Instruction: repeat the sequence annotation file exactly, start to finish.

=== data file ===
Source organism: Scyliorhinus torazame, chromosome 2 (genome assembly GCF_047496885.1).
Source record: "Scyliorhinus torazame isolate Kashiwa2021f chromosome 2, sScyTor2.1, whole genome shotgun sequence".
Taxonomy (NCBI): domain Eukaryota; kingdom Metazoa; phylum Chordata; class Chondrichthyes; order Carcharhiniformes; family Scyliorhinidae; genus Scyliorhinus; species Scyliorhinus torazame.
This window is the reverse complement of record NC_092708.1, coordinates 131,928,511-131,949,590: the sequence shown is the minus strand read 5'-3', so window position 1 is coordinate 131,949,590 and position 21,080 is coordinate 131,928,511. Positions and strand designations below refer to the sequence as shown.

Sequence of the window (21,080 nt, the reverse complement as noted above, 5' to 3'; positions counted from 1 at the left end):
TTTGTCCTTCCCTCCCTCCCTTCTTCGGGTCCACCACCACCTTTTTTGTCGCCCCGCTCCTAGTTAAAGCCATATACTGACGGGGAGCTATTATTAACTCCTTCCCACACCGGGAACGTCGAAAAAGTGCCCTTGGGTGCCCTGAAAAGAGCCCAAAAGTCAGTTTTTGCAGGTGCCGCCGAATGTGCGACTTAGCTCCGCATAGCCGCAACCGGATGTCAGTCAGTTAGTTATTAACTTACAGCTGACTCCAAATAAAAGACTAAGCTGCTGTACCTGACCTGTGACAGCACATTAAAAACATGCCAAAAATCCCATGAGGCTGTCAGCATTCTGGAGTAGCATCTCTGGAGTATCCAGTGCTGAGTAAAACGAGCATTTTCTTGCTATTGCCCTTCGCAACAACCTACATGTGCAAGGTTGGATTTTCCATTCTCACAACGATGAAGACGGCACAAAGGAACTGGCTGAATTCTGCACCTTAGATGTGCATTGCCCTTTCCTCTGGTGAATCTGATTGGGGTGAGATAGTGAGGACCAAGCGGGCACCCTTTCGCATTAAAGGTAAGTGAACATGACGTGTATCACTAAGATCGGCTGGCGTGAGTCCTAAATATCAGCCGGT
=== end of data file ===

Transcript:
Source organism: Scyliorhinus torazame, chromosome 2 (genome assembly GCF_047496885.1).
Source record: "Scyliorhinus torazame isolate Kashiwa2021f chromosome 2, sScyTor2.1, whole genome shotgun sequence".
Taxonomy (NCBI): domain Eukaryota; kingdom Metazoa; phylum Chordata; class Chondrichthyes; order Carcharhiniformes; family Scyliorhinidae; genus Scyliorhinus; species Scyliorhinus torazame.
This window is the reverse complement of record NC_092708.1, coordinates 131,928,511-131,949,590: the sequence shown is the minus strand read 5'-3', so window position 1 is coordinate 131,949,590 and position 21,080 is coordinate 131,928,511. Positions and strand designations below refer to the sequence as shown.

Sequence of the window (21,080 nt, the reverse complement as noted above, 5' to 3'; positions counted from 1 at the left end):
TTTGTCCTTCCCTCCCTCCCTTCTTCGGGTCCACCACCACCTTTTTTGTCGCCCCGCTCCTAGTTAAAGCCATATACTGACGGGGAGCTATTATTAACTCCTTCCCACACCGGGAACGTCGAAAAAGTGCCCTTGGGTGCCCTGAAAAGAGCCCAAAAGTCAGTTTTTGCAGGTGCCGCCGAATGTGCGACTTAGCTCCGCATAGCCGCAACCGGATGTCAGTCAGTTAGTTATTAACTTACAGCTGACTCCAAATAAAAGACTAAGCTGCTGTACCTGACCTGTGACAGCACATTAAAAACATGCCAAAAATCCCATGAGGCTGTCAGCATTCTGGAGTAGCATCTCTGGAGTATCCAGTGCTGAGTAAAACGAGCATTTTCTTGCTATTGCCCTTCGCAACAACCTACATGTGCAAGGTTGGATTTTCCATTCTCACAACGATGAAGACGGCACAAAGGAACTGGCTGAATTCTGCACCTTAGATGTGCATTGCCCTTTCCTCTGGTGAATCTGATTGGGGTGAGATAGTGAGGACCAAGCGGGCACCCTTTCGCATTAAAGGTAAGTGAACATGACGTGTATCACTAAGATCGGCTGGCGTGAGTCCTAAATATCAGCCGGT